I often wonder what our neighbours think we are doing to our children as their screams echo around the walls of our house during the afternoon witching or arsenic hour as it is commonly known. As much as we thoroughly prepare for this time of the day, rarely are my children able to remain cool, calm or collected as we work towards the evening meal, bath and ultimately, bedtime. I have learned to let go of my worries about the neighbours. I know that as long as I am able to remain cool, calm and collected, my children’s emotional releases are healthy, normal and an important part of a toddler’s development.
In the past though, I would be on the phone to my husband every five minutes from about 4pm onwards, getting an update on his eta. I found the meltdowns difficult to handle and impossible to stay unruffled through. Now, I am finding a strength in my resolve to be confident, peaceful and firm during these times that I never thought I had in me. My eldest daughter put me through a pretty gruelling test recently when she melted down just before dinner. This is how I made it through unruffled.
The first and most important thing was that I was prepared. Staying calm is always hardest when you are taken off guard and caught by surprise. I knew this time was approaching, as I do everyday. I had made a batch of bolognaise sauce on the weekend which just needed heating so all I needed to do was to pop some spaghetti in some boiling water to cook. Dinner time is between 5:00 and 5:30 in our house (this is as early as we can make it usually) so as 4:30 approached and I heard intolerance build in my children’s interactions I decided to put the pot on the stove a little earlier than normal.
Sure enough, just as the water started boiling I had both children raiding the pantry for some cereal. Obviously, it was too close to dinner for more snacks so I had to get them through 10 -15 mins before I could have dinner on the table. Sending them away to play was not going to happen, so I set the timer for 10 minutes for the spaghetti to cook and gave the girls some wants nothing quality time. I took them to the lounge for some pre-dinner dancing. We turned on Pandora for some bopping music and danced together for about 5 minutes before the girls raided the puzzle drawer and settled in for some puzzle time on their own. I was able to duck away at this point to serve up the dinner and set it at the table all ready for the girls.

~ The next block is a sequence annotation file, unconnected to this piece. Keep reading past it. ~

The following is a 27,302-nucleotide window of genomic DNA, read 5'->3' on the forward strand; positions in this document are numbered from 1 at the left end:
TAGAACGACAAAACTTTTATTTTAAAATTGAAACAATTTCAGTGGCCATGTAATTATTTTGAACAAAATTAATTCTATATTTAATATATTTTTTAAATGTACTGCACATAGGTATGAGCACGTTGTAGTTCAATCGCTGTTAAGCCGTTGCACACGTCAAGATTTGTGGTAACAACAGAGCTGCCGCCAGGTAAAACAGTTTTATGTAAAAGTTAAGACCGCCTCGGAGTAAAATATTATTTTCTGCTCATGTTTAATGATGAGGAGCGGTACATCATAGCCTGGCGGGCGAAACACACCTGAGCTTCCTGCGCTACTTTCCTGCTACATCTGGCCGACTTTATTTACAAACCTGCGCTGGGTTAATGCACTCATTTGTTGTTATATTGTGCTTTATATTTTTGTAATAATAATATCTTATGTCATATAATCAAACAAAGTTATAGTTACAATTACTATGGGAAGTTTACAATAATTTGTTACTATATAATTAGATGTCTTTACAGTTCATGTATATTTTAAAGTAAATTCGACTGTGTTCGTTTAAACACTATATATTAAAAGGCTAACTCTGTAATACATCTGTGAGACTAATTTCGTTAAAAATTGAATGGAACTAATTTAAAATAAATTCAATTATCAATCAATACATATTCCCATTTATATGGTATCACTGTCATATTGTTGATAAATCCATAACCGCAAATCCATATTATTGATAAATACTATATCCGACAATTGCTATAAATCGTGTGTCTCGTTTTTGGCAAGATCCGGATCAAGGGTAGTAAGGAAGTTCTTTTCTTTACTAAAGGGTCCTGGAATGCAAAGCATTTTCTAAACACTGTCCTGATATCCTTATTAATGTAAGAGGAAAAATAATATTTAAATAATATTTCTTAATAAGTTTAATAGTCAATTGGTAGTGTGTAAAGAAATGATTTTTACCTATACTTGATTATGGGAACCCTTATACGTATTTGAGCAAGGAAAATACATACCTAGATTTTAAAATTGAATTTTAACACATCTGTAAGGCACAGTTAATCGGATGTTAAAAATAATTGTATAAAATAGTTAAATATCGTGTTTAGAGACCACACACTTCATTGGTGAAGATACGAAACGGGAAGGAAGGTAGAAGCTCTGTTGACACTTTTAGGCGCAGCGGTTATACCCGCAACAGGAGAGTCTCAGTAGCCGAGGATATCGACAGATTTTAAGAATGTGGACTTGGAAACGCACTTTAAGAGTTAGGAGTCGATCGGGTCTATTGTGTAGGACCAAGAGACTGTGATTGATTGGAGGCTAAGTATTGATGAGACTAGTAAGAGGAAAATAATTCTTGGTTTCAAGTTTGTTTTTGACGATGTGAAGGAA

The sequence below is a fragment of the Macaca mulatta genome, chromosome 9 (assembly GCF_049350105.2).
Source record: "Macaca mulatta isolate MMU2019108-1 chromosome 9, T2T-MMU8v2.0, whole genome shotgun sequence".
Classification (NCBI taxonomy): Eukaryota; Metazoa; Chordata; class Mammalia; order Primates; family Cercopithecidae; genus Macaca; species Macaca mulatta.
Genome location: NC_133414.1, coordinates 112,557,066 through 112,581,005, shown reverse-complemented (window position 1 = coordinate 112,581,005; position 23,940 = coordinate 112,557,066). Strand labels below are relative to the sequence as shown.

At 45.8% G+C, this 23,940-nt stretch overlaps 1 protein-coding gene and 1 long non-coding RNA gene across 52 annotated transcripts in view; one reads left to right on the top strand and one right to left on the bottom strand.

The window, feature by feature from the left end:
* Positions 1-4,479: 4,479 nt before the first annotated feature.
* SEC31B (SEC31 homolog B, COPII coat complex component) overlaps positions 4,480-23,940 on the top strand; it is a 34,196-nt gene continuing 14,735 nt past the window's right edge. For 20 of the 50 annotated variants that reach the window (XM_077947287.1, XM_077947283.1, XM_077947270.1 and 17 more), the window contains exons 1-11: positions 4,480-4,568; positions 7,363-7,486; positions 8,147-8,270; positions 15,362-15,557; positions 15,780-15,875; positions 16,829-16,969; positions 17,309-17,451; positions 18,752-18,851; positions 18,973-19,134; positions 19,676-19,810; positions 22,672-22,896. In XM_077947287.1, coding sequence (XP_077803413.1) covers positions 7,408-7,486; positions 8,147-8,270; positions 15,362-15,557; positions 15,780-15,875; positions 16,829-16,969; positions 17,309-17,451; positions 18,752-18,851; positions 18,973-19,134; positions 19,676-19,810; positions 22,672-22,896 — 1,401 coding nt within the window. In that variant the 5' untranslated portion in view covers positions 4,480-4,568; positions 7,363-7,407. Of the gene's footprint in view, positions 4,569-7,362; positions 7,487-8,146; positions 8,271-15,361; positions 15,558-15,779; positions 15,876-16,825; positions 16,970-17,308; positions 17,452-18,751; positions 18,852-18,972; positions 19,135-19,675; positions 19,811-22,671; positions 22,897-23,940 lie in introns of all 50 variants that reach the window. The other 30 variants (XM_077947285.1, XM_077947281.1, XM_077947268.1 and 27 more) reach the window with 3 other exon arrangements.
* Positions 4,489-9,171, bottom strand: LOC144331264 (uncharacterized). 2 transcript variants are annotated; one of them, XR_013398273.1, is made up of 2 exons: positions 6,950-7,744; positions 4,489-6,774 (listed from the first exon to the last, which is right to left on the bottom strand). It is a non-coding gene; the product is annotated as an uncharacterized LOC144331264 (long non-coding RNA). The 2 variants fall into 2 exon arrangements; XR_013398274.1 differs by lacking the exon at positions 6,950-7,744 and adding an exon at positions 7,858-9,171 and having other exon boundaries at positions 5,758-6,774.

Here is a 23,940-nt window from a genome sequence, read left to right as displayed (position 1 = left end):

Tiredness overcame my eldest during dinner (as it often does). She asked for/ demanded some milk and I rephrased this for her, “May I have some milk please, Mum?” I gave her a small amount in a cup which she quickly gulped down. She whined “I want some moooore!”. I set an expectation that she eat her dinner before having more milk as I didn’t want her filling up on just milk. She repeatedly screamed for milk. Sitting by her, I acknowledged, “I hear you asking for some more milk. You may have some when you have eaten your dinner.” As her screams continued I validated her emotions “Wow! You are really upset that I am not giving you any milk. It can be hard to wait.” In my head I kept repeating to myself my mantra, “She needs me to be calm.”
She eventually calmed but wouldn’t eat. Instead she pushed the food around her plate and then eventually slid off her chair and underneath the table. I set the limit, “Lucy, you have left your chair. Are you telling me you are done with your dinner?” “NO!” came the reply as she scrambled back up. I reminded her: “I would like you to stay sitting on your chair for dinner. When you leave your chair, you are telling me you have had enough to eat so I will take your plate away.”
Lucy squirmed around on her chair for a while longer before climbing down again to retrieve a book from the bookshelf. I told her I could see she was done with her dinner and that I would remove her plate. She screamed and ran after me, clawing to have her plate back. I explained that she had left the table and her dinner was going away. I let her know it was bath time now and acknowledged, “You seem disappointed that you are not able to eat your dinner. After your bath you might feel a little more hungry and you could try again.” (I don’t always offer the eat later option but tonight I felt her emotions were getting in the way of her eating and that given some time to release these emotions, she may be able to eat more peacefully)